The decades-old problem faced by British expatriates in certain countries whose State Pensions are not “up-rated” in order to keep up with inflation has unexpectedly surfaced in the Isle of Man, where it seems Manx pensioners who retire abroad are subject to the same pension “freezing”.
The matter surfaced last week in Tynwald, as the Isle of Man’s Parliament is called, when treasury minister Alfred Cannan admitted, in response to a question put to him, that the Manx government’s hands were tied, as far as being able to do anything about the frozen pensions problem, the Isle of Man Today reported over the weekend.
The matter was also recorded in the official minutes of the proceedings.
According to the person who raised the question – a member of the Isle of Man’s House of Keys named Dr Alex Allinson, pictured left – some 512 former Isle of Man residents now living in countries such as Canada, New Zealand and Australia have had their pensions frozen at the time they moved away, out of a total of 723 Manx pensioners who currently live overseas.
This appeared to indicate, Dr Allinson went on, that “Manx pensioners choosing to retire abroad can no longer rely on the state pension, and will need to take out extra financial provisions to maintain their standard of living”.
Cannan replied, according to the Hansard report: “By virtue of international social security agreements, the Treasury is legally obliged to follow the UK Government’s policy in this area, and it is therefore unable to unilaterally review the provisions by which pensioners living in certain countries do not benefit from annual increases to their state pensions.”
Cannan went on to explain how, after World War II, the UK Government entered into agreements with some countries but not others to “up-rate” the pensions of expats living in the other country, and that the Isle of Man, because of its Crown Dependency relationship with the UK, is covered by those agreements.
Cannan noted that the UK had been unable to fix the problem – which is said to affect as many as 550,000 of the estimated 1.2 million UK expats who live abroad – “simply because of the political decisions to focus and concentrate on pensioners resident in the United Kingdom, rather than deal with a number of issues and potential complications that could arise from up-rating pensions in countries for which there is no relationship, or social security relationship, with the UK”.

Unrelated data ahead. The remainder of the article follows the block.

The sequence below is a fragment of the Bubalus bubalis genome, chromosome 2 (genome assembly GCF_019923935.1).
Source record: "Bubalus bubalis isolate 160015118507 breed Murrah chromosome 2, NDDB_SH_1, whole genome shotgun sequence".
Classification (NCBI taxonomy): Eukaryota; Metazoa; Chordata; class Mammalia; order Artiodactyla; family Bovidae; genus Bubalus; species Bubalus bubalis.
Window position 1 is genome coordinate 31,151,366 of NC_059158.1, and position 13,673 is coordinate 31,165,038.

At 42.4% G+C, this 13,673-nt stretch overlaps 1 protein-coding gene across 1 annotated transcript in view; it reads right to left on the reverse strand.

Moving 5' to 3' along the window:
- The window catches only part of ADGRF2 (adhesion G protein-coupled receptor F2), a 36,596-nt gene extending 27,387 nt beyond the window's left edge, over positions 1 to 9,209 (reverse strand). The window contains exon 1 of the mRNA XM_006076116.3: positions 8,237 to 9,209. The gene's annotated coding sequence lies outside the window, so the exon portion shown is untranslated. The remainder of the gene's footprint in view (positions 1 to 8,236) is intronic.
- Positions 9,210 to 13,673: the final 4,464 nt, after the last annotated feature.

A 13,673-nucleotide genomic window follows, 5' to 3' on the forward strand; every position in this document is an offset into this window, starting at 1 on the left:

Dr Allinson later told International Investment that he had raised the question in Tynwald after the matter had been brought to his attention by a constituent, “and I thought it merited being raised in the House of Keys”.
“In essence the IOM government is tied to the same agreements [that the UK is],but I think it is important that pensioners considering retiring abroad are aware of all the facts, and make the right extra provisions to maintain their incomes,” he added.
It wasn’t immediately clear as this article was going to press whether Guernsey and Jersey pensioners who live away from those islands also have their pensions frozen, in the same way as British and Manx expat pensioners do, in certain countries. Guernsey and Jersey spokespeople didn’t immediately reply to requests for comment.
However, it is thought likely that their expats’ pensions are also frozen in those countries, as they, like the Isle of Man, are also UK Crown Dependencies, and thus have a similar legal and regulatory status.
Countries in which British and Manx expat pensioners don’t have their state pensions up-rated include Australia, Canada, New Zealand and South Africa.
Expats living in EU countries, the US, Turkey, Barbados, Israel and the Philippines do enjoy up-rating benefits.
As reported here last month, the front in the long-running battle to get UK expat pensioners state pensions up-rated at the same rate as those of their UK counterparts has moved to Europe, where 1.2 million British expats currently live, and where the UK’s plans to leave the European Union have thrown the future up-rating of expat pensions in the EU into question.
The UK government has stated that it intends to continue up-rating the pensions of Brits resident in the EU, along with seeking to ensure that such other benefits they currently enjoy as their ability to obtain free healthcare from the national health services in the countries in which they now live will also continue, but as yet nothing has been finalised.
Setback in 2010
A long-running attempt by expat British pensioners to gain pension parity through the courts was dealt a major blow in March 2010, when the European Court of Human Rights ruled against them, holding that Britain’s refusal to link their pensions to inflation, the way it does those of retirees living in the UK and in certain other countries, was not discriminatory.
The battle has continued to rage on in the Houses of Parliament, however, and earlier this year, UK MPs voted in favour of a motion that would see the axing of the Government’s pension-freezing policy. Labour party leader Jeremy Corbyn has been among those calling for all expat pensions to be up-rated.